Bouvier v. United States, 214 F.2d 329 (9th Cir. 1954)

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US Court of Appeals for the Ninth Circuit - 214 F.2d 329 (9th Cir. 1954) June 30, 1954

Melvin E. Cohn, Michael Aaronson, San Carlos, Cal., for appellant.

Warren E. Burger, Asst. Atty. Gen., Melvin Richter, Washington, D. C., Katherine Kilby, Arlington, Va., Attys., Department of Justice, Lloyd H. Burke, U. S. Atty., San Francisco, Cal., for appellee.

Before DENMAN, Chief Judge, and POPE and LEMMON, Circuit Judges.

DENMAN, Chief Judge.

Bouvier appeals from a judgment in her suit against the United States on her husband's National Service life insurance policy N 18-30-55, hereafter policy 055, issued by the Veterans Administration,1  hereafter the Insurer, holding that the policy had expired by the nonpayment of premiums.

Prior to January 1, 1941, Bouvier had this policy and another, N 229-18-46, hereafter policy 846. The premium on each was $3.25 payable monthly. In December of 1948, insured was notified that policy 055 would expire on February 28, 1949, unless renewed by an application.

The insured, on January 10, 1949, filed applications for renewal of both policies and submitted his check for $6.90, requesting that the check be applied "to cover insurance for $10,000.00." This amount exactly constituted the new premiums required on both policies after renewal.

The Insurer, with whom this application was filed, sent a letter to the insured, dated January 20, 1949, which advised that the payment of $6.90 had been applied $3.25 for the January premium of each of the policies and that the insured had a credit of 40¢ which could be deducted from the next premium. The letter acknowledged that the premium on policy 846 was paid for January, 1949, and that the new premium rate on policy 055 would be $3.45 per month; that it would be necessary to pay the February premium on the renewed policy 055 plus the premium for March, which had to be paid before March 1, 1949.

Appellant, the widow and named beneficiary of the insured, mailed her check dated January 21, 1949, to the Insurer in the sum of $6.50.2  At this time, the next premium payment on policy 846 was not due until February 1, 1949, and because of the grace period provided by the regulations,3  the policy would not lapse until March 1, 1949; and the payment of $6.50 plus the 40¢ credit exactly equaled the $6.90 necessary to pay the February and March premiums on policy 055 and thus prevent it from lapsing.

Thereafter, neither the insured nor the beneficiary received the usual monthly notices of premiums due on either policy. Amounts equaling the total premiums on the two policies were regularly sent to the Insurer every month. The insured made inquiries of the Insurer, both orally and in letters, but received no reply other than form postcards acknowledging receipt of the letters. On August 15, 1949, insured received a letter from the Insurer stating that policy 055 had not been effectively renewed. The insured was away from home when this letter arrived and died on August 27, 1949, as a result of an accident before returning home. Consequently, insured never received this notice.

The Insurer acknowledges that all premiums actually due on each of the policies were fully paid, those for policy 055 being held in a suspense account. The representative of the Insurer testified that the payment made by appellant on January 21, 1949, was applied as a premium on each of the policies; that the whole amount could have been applied to policy 055, and if so done, both policies would have been in force on the date of insured's death.4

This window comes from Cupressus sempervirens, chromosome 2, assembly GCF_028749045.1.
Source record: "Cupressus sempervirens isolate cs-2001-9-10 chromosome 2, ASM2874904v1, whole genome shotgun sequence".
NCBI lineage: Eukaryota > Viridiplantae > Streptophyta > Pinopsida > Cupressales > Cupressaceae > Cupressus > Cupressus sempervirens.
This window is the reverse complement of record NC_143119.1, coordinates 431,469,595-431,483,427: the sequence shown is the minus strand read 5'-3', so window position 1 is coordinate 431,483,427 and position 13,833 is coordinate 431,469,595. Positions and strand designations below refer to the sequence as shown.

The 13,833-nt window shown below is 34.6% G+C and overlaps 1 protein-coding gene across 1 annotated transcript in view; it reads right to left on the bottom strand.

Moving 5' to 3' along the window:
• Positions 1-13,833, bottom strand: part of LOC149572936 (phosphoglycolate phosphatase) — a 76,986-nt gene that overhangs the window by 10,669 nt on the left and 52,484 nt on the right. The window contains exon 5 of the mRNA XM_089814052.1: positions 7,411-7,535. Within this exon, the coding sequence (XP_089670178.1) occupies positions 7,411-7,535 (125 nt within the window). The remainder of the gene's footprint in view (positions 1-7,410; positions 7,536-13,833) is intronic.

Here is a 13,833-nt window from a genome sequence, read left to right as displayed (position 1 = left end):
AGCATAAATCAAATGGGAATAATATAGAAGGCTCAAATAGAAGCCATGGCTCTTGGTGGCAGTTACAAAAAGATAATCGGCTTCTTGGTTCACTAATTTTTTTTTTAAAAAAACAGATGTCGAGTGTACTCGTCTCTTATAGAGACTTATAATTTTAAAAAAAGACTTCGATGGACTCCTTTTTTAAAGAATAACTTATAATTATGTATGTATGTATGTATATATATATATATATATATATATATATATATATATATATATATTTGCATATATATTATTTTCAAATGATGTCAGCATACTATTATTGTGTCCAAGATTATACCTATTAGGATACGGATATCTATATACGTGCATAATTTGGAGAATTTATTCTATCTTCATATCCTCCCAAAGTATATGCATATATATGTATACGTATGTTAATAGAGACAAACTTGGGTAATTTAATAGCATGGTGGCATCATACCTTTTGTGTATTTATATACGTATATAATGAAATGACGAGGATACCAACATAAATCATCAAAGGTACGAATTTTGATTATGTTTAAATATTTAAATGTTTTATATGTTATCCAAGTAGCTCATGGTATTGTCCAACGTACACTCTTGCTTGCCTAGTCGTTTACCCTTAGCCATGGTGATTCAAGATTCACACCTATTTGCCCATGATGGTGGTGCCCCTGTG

We think it was the duty of the Insurer so to treat the funds available for that purpose, nonetheless so because the Insurer is a Governmental organization. Where the Act is open to construction, it is liberally to be construed in favor of the soldier. White v. United States, 270 U.S. 175, 179, 46 S. Ct. 274, 70 L. Ed. 530.

Here there is no express provision of the Act preventing the application of the amounts of the insured's money held by the Insurer to prevent a forfeiture and the general rule applies that an Insurer should act to prevent such forfeiture. American National Insurance Co. v. Yee Lim Shee, 9 Cir., 104 F.2d 688, 694.

In so holding we are in accord with the Fourth Circuit in United States v. Morrell, 204 F.2d 490, 493-494 and the Fifth Circuit in Kubala v. United States, 210 F.2d 943, 945, both cases holding on similar policies that such duty to prevent a forfeiture in no way involved the contention pressed by the Insurer that so to hold constituted an estoppel against the Government.

The judgment is reversed and the district court ordered to enter judgment for the appellant.


Acting under the National Service Insurance Act of 1940 as amended 38 U.S. C.A. § 817, hereafter the Act


Appellant contends that this check was sent in response to the letter of January 20, 1949. Appellee contends that it was sent before receipt of this letter. Inasmuch as the postmark of the envelope containing the check was not put in evidence and as testimony as to this post-mark was excluded, neither of these assertions is supported by the evidence


Veterans' Administration Regulations §§ 8.14, 8.15, 13 F.R. 7108, 38 C.F.R. §§ 8.14, 8.15


Even though policy 846 might have lapsed within five weeks of the date of the receipt of this payment, the policy could easily have been reinstated whereas policy 055 was not reinstable after March 1, 1949